A film, a book and a series of heritage walks have been launched this week at the Washburn Heritage Centre adjoining St Michael and St Lawrence church in Fewston, near Harrogate, following a major scientific study by archeologists and volunteers into of the lives of 154 local people from the 19th century who were buried in the churchyard.
Around ninety people attended the launch including descendants of some of those whose lives had been investigated before they were reburied in the churchyard.
For the past two years work has been taking place on a book which presents the research and findings, a film that tells the story of the project and a series of walks so that people can experience the local landscape for themselves.
The Deputy Mayor of Harrogate, Cllr Christine Ryder officially launched the Churchyard Secrets book, and said, "Some people might think that all the main visitor attractions are in Harrogate town centre, but we know that the Washburn Valley also has a lot to offer, wonderful walking, beautiful landscapes and the Washburn Heritage Centre, now with this fascinating project about the Fewston Assemblage.
"It seems unique to me, and is certainly a very unusual addition to the list of visitor attractions that the Harrogate district has to offer."
The book Churchyard Secrets Revealed, which tells the story of the project and what was discovered, is now on sale in the heritage centre at £4, and there are now also walks leaflets for the Fewston Assemblage Trail available for £1. The film will be uploaded to the Washburn Heritage Centre website at www.washburnvalley.org.
Last year a special service was held to mark the reburial of artefacts and remains known as the ‘Fewston Assemblage’ which has been carefully moved and examined during the building of the Washburn Heritage Centre. Local descendants of those whose remains were discovered, were involved throughout the project and took part in the service for all those whose remains have now been returned to burial plots beside the church.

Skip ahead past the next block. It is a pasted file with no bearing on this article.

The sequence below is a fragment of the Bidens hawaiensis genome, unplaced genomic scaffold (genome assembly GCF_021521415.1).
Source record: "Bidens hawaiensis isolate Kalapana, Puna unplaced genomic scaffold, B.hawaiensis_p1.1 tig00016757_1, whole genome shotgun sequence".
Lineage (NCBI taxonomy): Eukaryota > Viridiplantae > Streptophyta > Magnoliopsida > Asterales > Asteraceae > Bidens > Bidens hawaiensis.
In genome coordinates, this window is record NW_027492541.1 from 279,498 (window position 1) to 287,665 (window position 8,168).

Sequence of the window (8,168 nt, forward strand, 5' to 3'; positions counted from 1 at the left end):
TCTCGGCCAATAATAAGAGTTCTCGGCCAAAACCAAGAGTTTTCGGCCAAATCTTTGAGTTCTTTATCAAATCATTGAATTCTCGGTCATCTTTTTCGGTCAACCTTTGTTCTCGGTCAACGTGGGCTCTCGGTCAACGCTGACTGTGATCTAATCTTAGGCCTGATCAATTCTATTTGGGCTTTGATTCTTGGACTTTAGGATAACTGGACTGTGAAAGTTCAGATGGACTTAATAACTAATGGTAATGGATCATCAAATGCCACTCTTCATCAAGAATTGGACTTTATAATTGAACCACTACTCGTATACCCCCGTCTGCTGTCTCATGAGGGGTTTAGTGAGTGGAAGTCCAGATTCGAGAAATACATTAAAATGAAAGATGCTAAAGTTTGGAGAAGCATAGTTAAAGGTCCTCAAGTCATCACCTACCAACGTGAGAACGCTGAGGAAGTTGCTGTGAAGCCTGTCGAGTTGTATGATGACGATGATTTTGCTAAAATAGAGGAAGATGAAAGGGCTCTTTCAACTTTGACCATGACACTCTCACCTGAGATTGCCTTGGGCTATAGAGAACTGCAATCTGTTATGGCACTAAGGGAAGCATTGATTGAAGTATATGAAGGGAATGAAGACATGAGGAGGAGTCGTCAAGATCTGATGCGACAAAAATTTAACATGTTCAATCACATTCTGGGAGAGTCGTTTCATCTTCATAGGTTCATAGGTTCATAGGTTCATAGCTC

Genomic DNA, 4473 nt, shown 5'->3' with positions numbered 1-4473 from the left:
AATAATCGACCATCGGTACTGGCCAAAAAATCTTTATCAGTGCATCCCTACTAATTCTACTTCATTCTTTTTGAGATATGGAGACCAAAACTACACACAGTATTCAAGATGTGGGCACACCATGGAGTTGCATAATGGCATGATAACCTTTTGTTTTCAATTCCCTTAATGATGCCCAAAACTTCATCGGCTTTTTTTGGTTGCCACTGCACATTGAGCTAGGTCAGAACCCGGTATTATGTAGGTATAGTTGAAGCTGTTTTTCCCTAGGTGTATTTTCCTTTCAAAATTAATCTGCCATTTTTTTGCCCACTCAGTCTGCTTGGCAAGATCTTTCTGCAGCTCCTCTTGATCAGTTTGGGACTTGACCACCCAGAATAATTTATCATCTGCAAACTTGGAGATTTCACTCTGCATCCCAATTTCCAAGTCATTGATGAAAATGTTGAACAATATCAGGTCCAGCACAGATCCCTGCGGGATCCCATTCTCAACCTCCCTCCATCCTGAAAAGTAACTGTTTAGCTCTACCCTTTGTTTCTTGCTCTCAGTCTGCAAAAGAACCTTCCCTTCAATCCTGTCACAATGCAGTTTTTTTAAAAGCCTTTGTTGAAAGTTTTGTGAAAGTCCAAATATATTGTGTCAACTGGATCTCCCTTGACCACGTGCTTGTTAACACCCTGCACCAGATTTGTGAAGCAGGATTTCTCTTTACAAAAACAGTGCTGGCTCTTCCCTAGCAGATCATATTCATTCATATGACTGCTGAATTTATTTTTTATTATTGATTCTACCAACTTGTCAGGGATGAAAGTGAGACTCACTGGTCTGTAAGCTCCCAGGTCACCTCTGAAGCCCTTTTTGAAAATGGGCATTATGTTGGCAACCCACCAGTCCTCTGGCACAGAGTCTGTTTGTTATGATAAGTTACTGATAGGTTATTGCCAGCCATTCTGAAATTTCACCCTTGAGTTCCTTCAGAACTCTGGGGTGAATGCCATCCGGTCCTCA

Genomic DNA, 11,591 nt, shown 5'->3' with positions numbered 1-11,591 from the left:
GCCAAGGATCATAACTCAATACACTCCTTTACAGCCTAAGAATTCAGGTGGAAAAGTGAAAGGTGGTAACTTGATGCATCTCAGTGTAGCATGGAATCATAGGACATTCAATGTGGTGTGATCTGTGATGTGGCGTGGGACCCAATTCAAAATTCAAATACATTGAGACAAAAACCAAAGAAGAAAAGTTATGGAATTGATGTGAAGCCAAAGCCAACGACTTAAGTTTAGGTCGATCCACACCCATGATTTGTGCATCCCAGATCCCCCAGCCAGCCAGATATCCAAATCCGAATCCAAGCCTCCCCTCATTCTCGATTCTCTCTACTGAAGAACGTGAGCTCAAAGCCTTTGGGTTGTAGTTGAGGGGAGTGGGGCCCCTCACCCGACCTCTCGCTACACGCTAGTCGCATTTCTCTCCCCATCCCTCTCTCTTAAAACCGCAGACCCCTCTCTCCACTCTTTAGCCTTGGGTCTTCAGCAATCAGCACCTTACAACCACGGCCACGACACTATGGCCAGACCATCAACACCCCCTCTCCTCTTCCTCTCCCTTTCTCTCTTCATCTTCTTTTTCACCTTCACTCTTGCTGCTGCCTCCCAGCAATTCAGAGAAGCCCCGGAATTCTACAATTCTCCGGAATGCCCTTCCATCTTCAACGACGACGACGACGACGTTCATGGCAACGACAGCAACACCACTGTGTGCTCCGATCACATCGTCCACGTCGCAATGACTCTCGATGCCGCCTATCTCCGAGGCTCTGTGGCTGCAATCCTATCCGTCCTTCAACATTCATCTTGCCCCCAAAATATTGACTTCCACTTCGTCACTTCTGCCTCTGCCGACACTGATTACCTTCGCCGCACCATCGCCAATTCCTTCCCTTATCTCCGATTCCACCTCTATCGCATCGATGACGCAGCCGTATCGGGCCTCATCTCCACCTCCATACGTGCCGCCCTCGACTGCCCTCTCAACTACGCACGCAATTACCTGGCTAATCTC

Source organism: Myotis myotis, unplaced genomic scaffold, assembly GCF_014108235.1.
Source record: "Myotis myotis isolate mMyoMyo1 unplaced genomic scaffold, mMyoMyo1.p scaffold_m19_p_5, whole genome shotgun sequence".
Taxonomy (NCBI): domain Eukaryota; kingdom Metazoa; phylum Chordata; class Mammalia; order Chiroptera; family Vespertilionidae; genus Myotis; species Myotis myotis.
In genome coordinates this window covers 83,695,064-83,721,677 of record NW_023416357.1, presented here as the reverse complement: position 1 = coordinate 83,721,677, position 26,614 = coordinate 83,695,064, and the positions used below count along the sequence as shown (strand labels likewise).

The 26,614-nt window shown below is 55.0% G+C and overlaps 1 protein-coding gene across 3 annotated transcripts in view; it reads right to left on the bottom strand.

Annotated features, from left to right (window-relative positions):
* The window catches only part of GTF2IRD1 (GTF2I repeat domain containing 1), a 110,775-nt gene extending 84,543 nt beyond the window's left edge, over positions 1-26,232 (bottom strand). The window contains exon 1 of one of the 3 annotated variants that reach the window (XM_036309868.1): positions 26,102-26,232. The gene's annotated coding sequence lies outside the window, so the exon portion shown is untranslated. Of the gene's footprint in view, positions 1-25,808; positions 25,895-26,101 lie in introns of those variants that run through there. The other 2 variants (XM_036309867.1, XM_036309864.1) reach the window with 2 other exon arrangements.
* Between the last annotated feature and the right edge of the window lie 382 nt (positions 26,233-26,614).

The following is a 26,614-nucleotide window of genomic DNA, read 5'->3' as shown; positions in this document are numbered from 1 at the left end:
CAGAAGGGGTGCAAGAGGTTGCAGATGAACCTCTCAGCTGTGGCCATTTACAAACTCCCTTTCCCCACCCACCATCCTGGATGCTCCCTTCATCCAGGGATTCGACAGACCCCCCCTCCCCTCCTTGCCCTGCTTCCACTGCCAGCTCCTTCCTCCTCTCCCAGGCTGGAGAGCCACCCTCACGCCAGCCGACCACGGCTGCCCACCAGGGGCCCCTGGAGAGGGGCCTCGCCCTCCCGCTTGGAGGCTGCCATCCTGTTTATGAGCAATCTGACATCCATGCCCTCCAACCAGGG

An exhibition documenting the findings has already been opened, and a series of illustrated talks have been given at the Washburn Heritage Centre by some of the team involved in the research. A special wall hanging, (pictured above left) created by a team of volunteers, to commemorate the 154 Assemblage individuals has also been unveiled and is on show. (Pictured, Textile artist Maureen Fackrell of Knaresborough, Washburn Stitcher, Liz Carnell of Harrogate and project leader Sally Robinson of Fewston, with the Fewston Assemblage Project panel)
Simon Hill, whose firm Vidar Media was commissioned to produce the book and film, said that the enthusiasm of the volunteers far exceeded that of many other organisations and institutions with whom his company had worked in the past. "It is this, perhaps more than any other factor, that has made the Fewston Assemblage such an exciting and thrilling project with which to be associated," he said.
The Fewston Assemblage has a permanent exhibition in the heritage centre foyer and more detail in other displays until the end of April. All the research is available in the Centre’s archive.
The book, film and exhibition have been made possible with support from the Heritage Lottery Fund and the Liz and Terry Bramall Foundation. The exhibition can be viewed on Sundays from 11am-4pm when the tea-room is open.
More information and details at www.washburnvalley.org
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